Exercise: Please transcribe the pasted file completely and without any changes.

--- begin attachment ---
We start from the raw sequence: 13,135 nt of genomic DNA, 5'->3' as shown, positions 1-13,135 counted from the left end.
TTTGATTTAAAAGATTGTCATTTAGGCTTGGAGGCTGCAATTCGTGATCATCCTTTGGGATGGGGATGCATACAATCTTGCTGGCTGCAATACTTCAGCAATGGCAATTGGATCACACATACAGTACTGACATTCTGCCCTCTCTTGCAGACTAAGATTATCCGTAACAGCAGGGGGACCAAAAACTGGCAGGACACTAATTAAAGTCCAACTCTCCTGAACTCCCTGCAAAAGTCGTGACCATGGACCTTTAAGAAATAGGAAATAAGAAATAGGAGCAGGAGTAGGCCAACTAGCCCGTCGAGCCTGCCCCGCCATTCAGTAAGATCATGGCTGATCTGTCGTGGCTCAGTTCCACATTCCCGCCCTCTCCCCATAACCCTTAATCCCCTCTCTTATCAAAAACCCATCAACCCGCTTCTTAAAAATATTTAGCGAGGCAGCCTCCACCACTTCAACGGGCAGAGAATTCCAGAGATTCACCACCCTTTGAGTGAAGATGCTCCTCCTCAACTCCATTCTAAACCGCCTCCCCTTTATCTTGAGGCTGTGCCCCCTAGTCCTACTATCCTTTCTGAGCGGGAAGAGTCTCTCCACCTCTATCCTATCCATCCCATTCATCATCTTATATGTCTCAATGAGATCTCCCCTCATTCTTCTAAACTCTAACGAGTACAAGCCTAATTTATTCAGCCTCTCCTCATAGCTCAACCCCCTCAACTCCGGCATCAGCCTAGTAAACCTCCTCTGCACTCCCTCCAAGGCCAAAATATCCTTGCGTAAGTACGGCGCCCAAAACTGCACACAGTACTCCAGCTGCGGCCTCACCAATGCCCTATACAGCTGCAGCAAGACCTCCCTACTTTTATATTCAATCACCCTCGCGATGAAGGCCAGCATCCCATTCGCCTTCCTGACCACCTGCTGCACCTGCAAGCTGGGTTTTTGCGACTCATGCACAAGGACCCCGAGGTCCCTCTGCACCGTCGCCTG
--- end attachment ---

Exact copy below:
We start from the raw sequence: 13,135 nt of genomic DNA, 5'->3' as shown, positions 1-13,135 counted from the left end.
TTTGATTTAAAAGATTGTCATTTAGGCTTGGAGGCTGCAATTCGTGATCATCCTTTGGGATGGGGATGCATACAATCTTGCTGGCTGCAATACTTCAGCAATGGCAATTGGATCACACATACAGTACTGACATTCTGCCCTCTCTTGCAGACTAAGATTATCCGTAACAGCAGGGGGACCAAAAACTGGCAGGACACTAATTAAAGTCCAACTCTCCTGAACTCCCTGCAAAAGTCGTGACCATGGACCTTTAAGAAATAGGAAATAAGAAATAGGAGCAGGAGTAGGCCAACTAGCCCGTCGAGCCTGCCCCGCCATTCAGTAAGATCATGGCTGATCTGTCGTGGCTCAGTTCCACATTCCCGCCCTCTCCCCATAACCCTTAATCCCCTCTCTTATCAAAAACCCATCAACCCGCTTCTTAAAAATATTTAGCGAGGCAGCCTCCACCACTTCAACGGGCAGAGAATTCCAGAGATTCACCACCCTTTGAGTGAAGATGCTCCTCCTCAACTCCATTCTAAACCGCCTCCCCTTTATCTTGAGGCTGTGCCCCCTAGTCCTACTATCCTTTCTGAGCGGGAAGAGTCTCTCCACCTCTATCCTATCCATCCCATTCATCATCTTATATGTCTCAATGAGATCTCCCCTCATTCTTCTAAACTCTAACGAGTACAAGCCTAATTTATTCAGCCTCTCCTCATAGCTCAACCCCCTCAACTCCGGCATCAGCCTAGTAAACCTCCTCTGCACTCCCTCCAAGGCCAAAATATCCTTGCGTAAGTACGGCGCCCAAAACTGCACACAGTACTCCAGCTGCGGCCTCACCAATGCCCTATACAGCTGCAGCAAGACCTCCCTACTTTTATATTCAATCACCCTCGCGATGAAGGCCAGCATCCCATTCGCCTTCCTGACCACCTGCTGCACCTGCAAGCTGGGTTTTTGCGACTCATGCACAAGGACCCCGAGGTCCCTCTGCACCGTCGCCTG